Posts Tagged ‘electronic medical records’

D-Day For Obamacare Means Big Changes For Healthcare

Tuesday, May 27th, 2014

MOBs are getting ready to take center stage as healthcare moves into more of a localized, outpatient setting.

By John Driscoll, President, Alter+Care

The first of this year was to be Obamacare’s D-Day. Though some changes kicked in earlier — the right to keep kids on your health plan until they turn 26, for example — the big provisions like the individual mandate became law this year. The ramifications from a medical and economic standpoint have been written about amply. In regards to the healthcare real estate industry, there are two very large trends: the consolidation of providers and the move to outpatient as the new center of healthcare delivery.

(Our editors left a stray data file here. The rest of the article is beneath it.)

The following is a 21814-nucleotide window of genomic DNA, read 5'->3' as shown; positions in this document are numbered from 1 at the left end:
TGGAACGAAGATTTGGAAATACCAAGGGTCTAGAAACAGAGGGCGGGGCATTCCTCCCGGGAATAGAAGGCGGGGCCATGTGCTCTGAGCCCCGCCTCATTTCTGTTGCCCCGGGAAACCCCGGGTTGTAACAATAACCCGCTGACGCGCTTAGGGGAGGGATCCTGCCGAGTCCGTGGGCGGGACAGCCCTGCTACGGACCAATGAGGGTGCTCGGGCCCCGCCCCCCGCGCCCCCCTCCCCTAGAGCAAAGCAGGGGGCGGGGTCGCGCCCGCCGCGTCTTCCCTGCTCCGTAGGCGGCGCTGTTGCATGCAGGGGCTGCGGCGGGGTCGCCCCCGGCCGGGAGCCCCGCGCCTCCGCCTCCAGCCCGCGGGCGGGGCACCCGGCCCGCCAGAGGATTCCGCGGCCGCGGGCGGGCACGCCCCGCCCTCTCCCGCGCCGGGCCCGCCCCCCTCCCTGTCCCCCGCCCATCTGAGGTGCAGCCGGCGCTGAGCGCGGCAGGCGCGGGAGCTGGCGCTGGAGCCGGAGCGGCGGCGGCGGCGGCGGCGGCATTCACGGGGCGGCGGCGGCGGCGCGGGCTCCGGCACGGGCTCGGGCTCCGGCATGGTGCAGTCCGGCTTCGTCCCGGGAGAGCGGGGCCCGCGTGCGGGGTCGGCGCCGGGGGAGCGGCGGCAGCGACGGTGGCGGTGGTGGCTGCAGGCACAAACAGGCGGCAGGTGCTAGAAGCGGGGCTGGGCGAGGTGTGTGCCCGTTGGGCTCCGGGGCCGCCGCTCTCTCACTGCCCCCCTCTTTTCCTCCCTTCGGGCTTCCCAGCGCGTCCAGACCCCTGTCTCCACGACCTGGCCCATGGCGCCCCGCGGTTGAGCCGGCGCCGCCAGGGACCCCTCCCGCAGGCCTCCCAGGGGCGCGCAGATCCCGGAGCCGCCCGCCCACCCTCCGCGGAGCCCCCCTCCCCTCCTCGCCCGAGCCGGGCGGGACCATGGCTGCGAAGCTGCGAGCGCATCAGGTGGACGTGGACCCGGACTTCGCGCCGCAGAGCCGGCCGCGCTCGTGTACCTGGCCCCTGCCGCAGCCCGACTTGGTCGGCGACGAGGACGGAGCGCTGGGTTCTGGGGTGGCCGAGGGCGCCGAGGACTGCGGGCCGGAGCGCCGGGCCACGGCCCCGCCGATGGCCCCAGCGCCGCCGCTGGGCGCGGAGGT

Part of the Obamacare plan to improve outcomes is the concept of the Accountable Care Organization. ACOs are essentially consortiums promoted as bigger, better models that manage health at the population level across a broader swathe of the healthcare specialties.  An ACO might include a hospital, various specialty groups, a  surgery center, imaging, emergency department and even nursing homes, with all payments made to the head of the ACO – usually the hospital – and then distributed to the rest of the group.

It’s now all about the team. As a result, the ACO has caused the biggest wave of consolidation I’ve ever seen in the sector. Consider that a quarter of specialty physicians and 40 percent of primary care physicians are already employed by hospitals. This number is up from 5 percent and 20 percent, respectively, in 2000. Some larger specialty practices are combatting this trend by merging with other practices to avoid being purchased by healthcare systems or hospitals.